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The TPC

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As noted earlier, the first attempts at standardizing a systems-level benchmark took place in the second half of the 1980s, with the introduction of the debit/credit benchmark, or TP1.

To mitigate deficiencies in the definition of this benchmark and to establish a rigorous basis for systems comparison, a group of computer systems vendors and DBMS vendors formed the Transaction Processing Council (TPC). The TPC aimed to both define a benchmark for transaction-processing systems and to specify rigorous publication rules for the results. Each TPC member is committed to obeying the rules, which require results to be accompanied by publication of a detailed report. Reports are subject to audit.

TPC then published a new benchmark to characterize decision support applications, and then, later, one for Web-based transactional applications. The history of TPC benchmarks can be summarized by the following list (benchmarks shown in bold were current at the beginning of 2002):

» TPC-A (1989): a simple transaction which does one update to a bank
account
» TPC-B (1990): the “database portion” of TPC-A
» TPC-C (1992): a benchmark involving multiple, complex transactions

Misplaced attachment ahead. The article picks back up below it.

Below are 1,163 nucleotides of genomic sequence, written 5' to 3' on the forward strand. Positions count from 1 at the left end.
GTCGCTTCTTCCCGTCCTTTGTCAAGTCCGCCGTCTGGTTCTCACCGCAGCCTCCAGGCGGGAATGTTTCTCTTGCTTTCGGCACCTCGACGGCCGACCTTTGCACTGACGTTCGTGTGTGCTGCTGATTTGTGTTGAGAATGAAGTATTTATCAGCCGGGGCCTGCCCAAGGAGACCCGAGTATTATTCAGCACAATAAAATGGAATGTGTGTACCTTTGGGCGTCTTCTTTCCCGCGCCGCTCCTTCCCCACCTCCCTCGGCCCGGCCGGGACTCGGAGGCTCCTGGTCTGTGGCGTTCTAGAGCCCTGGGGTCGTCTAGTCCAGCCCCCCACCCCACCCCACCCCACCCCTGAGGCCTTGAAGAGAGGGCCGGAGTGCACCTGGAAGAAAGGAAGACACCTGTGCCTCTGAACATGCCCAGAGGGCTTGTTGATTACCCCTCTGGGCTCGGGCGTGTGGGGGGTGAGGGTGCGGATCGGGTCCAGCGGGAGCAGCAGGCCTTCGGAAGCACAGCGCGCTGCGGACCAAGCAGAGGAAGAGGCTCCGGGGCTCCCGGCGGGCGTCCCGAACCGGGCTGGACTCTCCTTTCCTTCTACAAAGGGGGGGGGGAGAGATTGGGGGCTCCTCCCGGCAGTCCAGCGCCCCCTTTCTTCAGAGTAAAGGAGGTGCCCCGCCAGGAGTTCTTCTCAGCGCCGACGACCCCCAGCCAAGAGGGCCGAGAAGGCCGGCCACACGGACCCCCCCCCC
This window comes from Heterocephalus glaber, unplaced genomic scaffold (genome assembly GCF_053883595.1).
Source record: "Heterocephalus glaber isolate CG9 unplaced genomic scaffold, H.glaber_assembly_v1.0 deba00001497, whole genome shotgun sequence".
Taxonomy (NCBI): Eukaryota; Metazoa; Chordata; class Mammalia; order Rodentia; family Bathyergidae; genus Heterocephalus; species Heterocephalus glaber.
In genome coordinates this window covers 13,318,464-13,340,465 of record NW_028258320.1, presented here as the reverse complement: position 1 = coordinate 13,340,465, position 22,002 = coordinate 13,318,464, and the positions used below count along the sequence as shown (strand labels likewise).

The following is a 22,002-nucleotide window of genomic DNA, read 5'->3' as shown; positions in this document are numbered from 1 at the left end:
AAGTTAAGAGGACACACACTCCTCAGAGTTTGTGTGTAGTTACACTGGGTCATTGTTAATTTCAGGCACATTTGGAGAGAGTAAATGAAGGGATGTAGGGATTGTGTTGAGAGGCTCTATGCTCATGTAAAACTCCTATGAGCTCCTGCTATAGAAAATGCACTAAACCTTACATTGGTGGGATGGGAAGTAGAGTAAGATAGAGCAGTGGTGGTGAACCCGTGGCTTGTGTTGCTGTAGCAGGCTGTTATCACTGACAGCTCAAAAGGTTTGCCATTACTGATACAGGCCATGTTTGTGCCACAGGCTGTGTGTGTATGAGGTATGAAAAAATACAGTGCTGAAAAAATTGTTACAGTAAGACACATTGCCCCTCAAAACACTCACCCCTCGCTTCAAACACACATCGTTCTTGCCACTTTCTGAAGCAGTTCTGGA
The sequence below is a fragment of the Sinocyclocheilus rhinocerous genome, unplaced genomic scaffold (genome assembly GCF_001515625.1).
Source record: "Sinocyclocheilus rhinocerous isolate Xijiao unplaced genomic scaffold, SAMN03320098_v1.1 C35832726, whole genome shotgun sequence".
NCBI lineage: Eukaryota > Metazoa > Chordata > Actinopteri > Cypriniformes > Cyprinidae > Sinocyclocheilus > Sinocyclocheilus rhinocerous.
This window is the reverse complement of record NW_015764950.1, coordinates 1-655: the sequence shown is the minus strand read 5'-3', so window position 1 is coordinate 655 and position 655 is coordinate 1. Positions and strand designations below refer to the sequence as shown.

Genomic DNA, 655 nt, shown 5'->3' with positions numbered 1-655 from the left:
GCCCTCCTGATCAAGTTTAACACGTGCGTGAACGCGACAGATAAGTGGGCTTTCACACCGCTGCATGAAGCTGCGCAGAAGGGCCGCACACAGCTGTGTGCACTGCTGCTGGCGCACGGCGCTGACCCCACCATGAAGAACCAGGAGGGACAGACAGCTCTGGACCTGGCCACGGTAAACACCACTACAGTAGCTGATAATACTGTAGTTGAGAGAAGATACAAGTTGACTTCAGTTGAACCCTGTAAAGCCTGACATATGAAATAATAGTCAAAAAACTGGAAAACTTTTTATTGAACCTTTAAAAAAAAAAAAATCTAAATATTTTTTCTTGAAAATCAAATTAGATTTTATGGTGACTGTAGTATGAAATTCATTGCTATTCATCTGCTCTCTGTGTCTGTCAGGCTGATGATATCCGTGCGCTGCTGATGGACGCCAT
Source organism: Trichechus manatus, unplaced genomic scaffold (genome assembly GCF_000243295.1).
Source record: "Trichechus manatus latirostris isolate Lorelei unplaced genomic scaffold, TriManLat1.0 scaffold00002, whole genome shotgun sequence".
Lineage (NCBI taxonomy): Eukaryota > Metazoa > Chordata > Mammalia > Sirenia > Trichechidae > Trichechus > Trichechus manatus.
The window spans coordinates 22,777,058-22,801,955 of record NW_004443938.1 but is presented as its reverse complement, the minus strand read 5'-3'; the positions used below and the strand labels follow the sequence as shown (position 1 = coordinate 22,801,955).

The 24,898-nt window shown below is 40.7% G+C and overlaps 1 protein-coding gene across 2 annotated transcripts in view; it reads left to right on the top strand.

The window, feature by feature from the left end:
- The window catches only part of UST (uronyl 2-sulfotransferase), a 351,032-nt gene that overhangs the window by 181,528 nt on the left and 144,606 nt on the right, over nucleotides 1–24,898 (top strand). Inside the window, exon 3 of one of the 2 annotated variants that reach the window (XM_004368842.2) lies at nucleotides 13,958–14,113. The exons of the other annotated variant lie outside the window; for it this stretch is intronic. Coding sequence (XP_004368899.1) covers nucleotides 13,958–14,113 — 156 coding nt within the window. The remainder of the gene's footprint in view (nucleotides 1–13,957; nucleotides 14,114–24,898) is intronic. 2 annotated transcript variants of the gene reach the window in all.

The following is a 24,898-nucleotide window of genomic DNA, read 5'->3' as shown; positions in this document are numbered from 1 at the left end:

» TPC-D (1995): decision support
» TPC-H (1999): decision support
» TPC-R (1999): decision support
» TPC-W (2000): Web-based transaction processing (e.g., electronic commerce, B2B, etc.)

The TPC benchmarks allow systems to be compared in two ways:
» Performance (for example, number of transactions per unit of time)
» Price/performance (for example, total cost of ownership over a threeyear period per transaction per minute)

The benchmark is not specified by source code, and so it is the responsibility of each TPC member who wishes to characterize a system to implement the benchmarks for those systems.

The TPC does not measure systems itself.

As far as the benchmarks are concerned, system cost comprises the cost of acquiring the system from the vendor (hardware and software) along with the costs of maintenance for three years. The transactions called for must be implemented properly, respecting the ACID properties of atomicity, coherence, insulation and durability.

Information on the activities and the standards issued by the TPC, as well as the published results of measurements, is available on their Web site at http:// www.tpc.org.

Source of Information : Elsevier Server Architectures

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